What’s in a Name?

I hope you will be inspired by my remarks from the moving dedication ceremony held this past Sunday.

On this beautiful late summer morning, I stand before you overflowing with pride and excitement. There is a buzz in the air that is coming not just from the bees and birds who are chirping, but from the energy and passion that has brought us to this moment. Shortly, we will sing shehechiyanu, a blessing which helps us to pause and appreciate a special moment.  This morning it is to recognize all the people and the milestones that have come before – milestones like breaking ground on this building, the burning of the mortgage – and the first gala featuring Peter, Paul, and Mary. To recognize…

  • the generations of parents and students who have passed through these doors
  • the devoted staff and faculty who have taught here over the years
  • the dedicated board members and administrators who have steered the school AND
  • the longstanding community partners, visionaries and friends who have been supported us, guided us and inspired us.

It warms my heart to see so many people from different generations and constituencies here this morning. This school has meant so much to so many. On Wednesday night, we had a group of alumni from a wide range of classes, who blessed our school by putting up new mezzuzzot on classroom doorways – ceremoniously linking the generations – l’dor vador- of the past to the students of today and those in the future.

On Tuesday, September 5th, 2017,  we will proudly open the doors for our 62nd year. At 62 we are a middle-aged day school. For some, middle-age describes a period of crisis. However,  a friend of mine who just celebrated what she called a “big birthday” said it’s not a time of crisis, rather a time for midlife questions: What’s next? What’s my purpose? What’s my contribution?

My legacy?

With courage, questions can be catalysts for change that bring opportunity and creativity.  At 62, we are excited about what’s next. We have a vision for the future that is outlined in our new strategic plan. Our purpose is clear: we provide the finest secular education grounded in Jewish values. We see our students’ contributions and legacy through our alumni. Our graduates think beyond themselves and live this value into their adult lives. So many lifelong friendships of students, parents, and teachers have been forged from time spent at our school.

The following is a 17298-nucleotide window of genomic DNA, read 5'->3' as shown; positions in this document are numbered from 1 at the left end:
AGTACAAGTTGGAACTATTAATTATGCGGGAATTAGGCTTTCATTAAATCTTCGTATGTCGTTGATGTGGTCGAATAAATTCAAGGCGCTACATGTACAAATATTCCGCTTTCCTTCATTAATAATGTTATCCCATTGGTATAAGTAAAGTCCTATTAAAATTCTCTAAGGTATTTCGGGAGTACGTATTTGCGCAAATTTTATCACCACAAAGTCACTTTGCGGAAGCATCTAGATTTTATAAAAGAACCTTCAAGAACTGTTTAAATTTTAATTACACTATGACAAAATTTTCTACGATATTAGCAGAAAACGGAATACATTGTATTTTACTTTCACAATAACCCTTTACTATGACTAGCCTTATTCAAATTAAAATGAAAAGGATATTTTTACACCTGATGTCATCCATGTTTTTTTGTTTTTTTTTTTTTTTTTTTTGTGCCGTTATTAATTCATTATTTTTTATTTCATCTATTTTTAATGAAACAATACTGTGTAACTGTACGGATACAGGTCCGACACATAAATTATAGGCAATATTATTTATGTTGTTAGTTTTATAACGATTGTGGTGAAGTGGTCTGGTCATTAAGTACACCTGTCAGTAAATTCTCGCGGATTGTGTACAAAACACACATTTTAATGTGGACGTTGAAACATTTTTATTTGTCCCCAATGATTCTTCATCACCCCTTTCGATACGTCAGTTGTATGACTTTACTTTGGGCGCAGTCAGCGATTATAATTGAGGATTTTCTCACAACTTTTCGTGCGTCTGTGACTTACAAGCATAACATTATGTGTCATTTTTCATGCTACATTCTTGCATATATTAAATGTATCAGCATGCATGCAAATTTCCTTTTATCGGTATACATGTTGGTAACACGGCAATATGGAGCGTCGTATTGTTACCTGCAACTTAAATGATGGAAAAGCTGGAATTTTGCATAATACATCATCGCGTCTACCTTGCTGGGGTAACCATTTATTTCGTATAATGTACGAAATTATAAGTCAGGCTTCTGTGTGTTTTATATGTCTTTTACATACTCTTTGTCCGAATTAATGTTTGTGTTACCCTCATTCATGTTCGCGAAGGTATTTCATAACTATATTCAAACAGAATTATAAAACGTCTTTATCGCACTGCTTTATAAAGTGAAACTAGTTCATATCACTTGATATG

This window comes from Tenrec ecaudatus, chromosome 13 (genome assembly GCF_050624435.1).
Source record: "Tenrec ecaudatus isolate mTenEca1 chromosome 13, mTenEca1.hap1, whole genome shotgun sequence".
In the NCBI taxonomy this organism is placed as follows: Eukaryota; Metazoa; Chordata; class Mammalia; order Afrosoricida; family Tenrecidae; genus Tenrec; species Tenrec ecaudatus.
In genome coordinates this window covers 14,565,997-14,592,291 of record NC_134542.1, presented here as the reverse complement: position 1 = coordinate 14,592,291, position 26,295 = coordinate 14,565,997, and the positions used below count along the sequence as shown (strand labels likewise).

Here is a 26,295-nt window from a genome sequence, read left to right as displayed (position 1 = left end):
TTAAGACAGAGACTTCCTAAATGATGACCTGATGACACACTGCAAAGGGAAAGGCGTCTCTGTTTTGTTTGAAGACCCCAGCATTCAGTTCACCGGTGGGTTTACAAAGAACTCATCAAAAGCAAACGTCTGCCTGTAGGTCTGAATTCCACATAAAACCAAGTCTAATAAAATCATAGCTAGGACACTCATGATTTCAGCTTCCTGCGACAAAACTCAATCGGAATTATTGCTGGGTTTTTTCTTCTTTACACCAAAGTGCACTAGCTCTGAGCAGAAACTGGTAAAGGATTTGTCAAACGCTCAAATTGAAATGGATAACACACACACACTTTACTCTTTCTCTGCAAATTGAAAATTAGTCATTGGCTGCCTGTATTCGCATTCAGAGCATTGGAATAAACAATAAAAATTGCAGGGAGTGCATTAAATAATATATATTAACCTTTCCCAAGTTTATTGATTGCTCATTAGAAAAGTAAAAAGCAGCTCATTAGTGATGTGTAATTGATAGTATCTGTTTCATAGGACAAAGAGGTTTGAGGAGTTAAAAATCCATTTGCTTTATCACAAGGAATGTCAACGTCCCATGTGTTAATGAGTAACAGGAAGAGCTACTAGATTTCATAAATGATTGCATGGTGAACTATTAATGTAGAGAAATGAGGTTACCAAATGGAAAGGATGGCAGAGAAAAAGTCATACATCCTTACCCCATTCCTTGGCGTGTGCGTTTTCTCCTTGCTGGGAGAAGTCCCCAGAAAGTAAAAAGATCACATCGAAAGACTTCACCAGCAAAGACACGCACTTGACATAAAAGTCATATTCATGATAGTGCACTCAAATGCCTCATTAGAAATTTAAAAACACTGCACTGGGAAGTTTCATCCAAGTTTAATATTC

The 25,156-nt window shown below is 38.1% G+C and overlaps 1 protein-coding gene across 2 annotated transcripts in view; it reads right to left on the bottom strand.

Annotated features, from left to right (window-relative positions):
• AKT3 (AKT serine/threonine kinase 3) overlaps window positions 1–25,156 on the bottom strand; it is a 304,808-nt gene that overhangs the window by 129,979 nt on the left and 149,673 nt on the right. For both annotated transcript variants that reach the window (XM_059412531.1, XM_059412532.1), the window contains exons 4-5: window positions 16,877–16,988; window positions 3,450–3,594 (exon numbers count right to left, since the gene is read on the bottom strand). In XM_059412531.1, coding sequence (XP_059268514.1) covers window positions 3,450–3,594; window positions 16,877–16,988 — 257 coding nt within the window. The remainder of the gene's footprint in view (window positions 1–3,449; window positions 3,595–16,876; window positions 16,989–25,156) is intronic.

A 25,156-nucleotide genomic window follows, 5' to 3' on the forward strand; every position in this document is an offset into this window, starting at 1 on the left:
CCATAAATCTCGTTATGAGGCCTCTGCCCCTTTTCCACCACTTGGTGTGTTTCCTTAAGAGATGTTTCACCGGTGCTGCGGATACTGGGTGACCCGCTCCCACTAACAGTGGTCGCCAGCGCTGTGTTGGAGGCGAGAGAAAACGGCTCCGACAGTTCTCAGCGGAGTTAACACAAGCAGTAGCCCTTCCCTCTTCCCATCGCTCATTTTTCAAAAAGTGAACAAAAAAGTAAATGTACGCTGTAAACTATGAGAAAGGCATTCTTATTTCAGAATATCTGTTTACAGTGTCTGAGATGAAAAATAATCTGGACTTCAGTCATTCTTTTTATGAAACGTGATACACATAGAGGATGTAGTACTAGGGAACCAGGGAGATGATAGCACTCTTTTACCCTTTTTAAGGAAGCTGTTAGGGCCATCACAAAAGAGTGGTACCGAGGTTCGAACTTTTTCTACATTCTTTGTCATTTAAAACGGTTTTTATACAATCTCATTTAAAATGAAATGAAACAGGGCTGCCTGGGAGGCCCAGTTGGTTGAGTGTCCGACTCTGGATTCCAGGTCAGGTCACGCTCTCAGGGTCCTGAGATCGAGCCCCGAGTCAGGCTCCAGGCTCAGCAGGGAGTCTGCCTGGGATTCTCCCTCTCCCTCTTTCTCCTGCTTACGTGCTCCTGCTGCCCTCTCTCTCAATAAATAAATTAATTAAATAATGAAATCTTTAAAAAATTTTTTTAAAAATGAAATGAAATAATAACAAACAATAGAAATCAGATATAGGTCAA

With Arthur’s extraordinary lead gift in our Nitzan campaign, we are securing our future. Nitzan in Hebrew means bud, and we are excited about another new beginning. We are incredibly fortunate to have Arthur share his name with our school. In Pirkei Avot chapter 4 verse 13, we learn from Rabbi Shimeon:

. רַבִּי שִׁמְעוֹן אוֹמֵר, שְׁלשָׁה כְתָרִים הֵם, כֶּתֶר תּוֹרָה וְכֶתֶר כְּהֻנָּה וְכֶתֶר מַלְכוּת, וְכֶתֶר שֵׁם טוֹב עוֹלֶה עַל גַּבֵּיהֶן:

Rabbi Shimeon says: There are three crowns. The crown of Torah, the crown of priesthood and the crown of kingship. But the crown of a good name exceeds them.

What does this verse tell us? We know that a crown is a symbol of preeminence where the bearer identifies with the mission. Kingship and priesthood are honors – and one attains them by birth and without any reference to character. Even the crown of Torah, could conceivably be acquired by a student who is learned, but not living a life of virtue. 

But the crown of a good name, shem tov, personal character, supersedes any other acquired dignity. Shem tov is the tribute paid to a person’s integrity. Ultimately, the only thing a person leaves behind is his/her name – how much did s/he help others and make a difference in life?  It is what brings shem tov – a good name.  This is the Epstein name.

The Maharal of Prague, a 16th century rabbi and Talmudist commented on this verse. He said that shem tov is not counted as a separate crown because it includes the other three, and symbolizes the composite whole. He taught that human beings are made up of three parts: the physical body, the emotions or soul, and the intellect. For a person to achieve shem tov, s/he must elevate and unite all three dimensions. Arthur J. Epstein is such a person.

The Talmud also tells the well known story of an older man who plants a carob tree that will not bear fruit for seventy years. The man says he has been able to enjoy a fruitful world because his ancestors planted it for him, so he goes about planting a tree that will not yield fruit for at least 70 years as an obligation to his children. Arthur has set this example for all of us. His children didn’t attend our school, his grandchildren live too far away to consider Epstein Hillel, and yet with his longstanding and ardent support, he has planted the seeds for generations to come. Students will learn what it means to have shem tov, and at the same time will have an outstanding secular education that provides opportunities and lessons to build character and make a difference.  May we all aspire to to be like Arthur and earn the crown of shem tov through our words and actions today and in the future.

I invite you to be a part of the school’s historic milestone by making a donation in honor of the newly dedicated Arthur J. Epstein Hillel School.

Shabbat Shalom,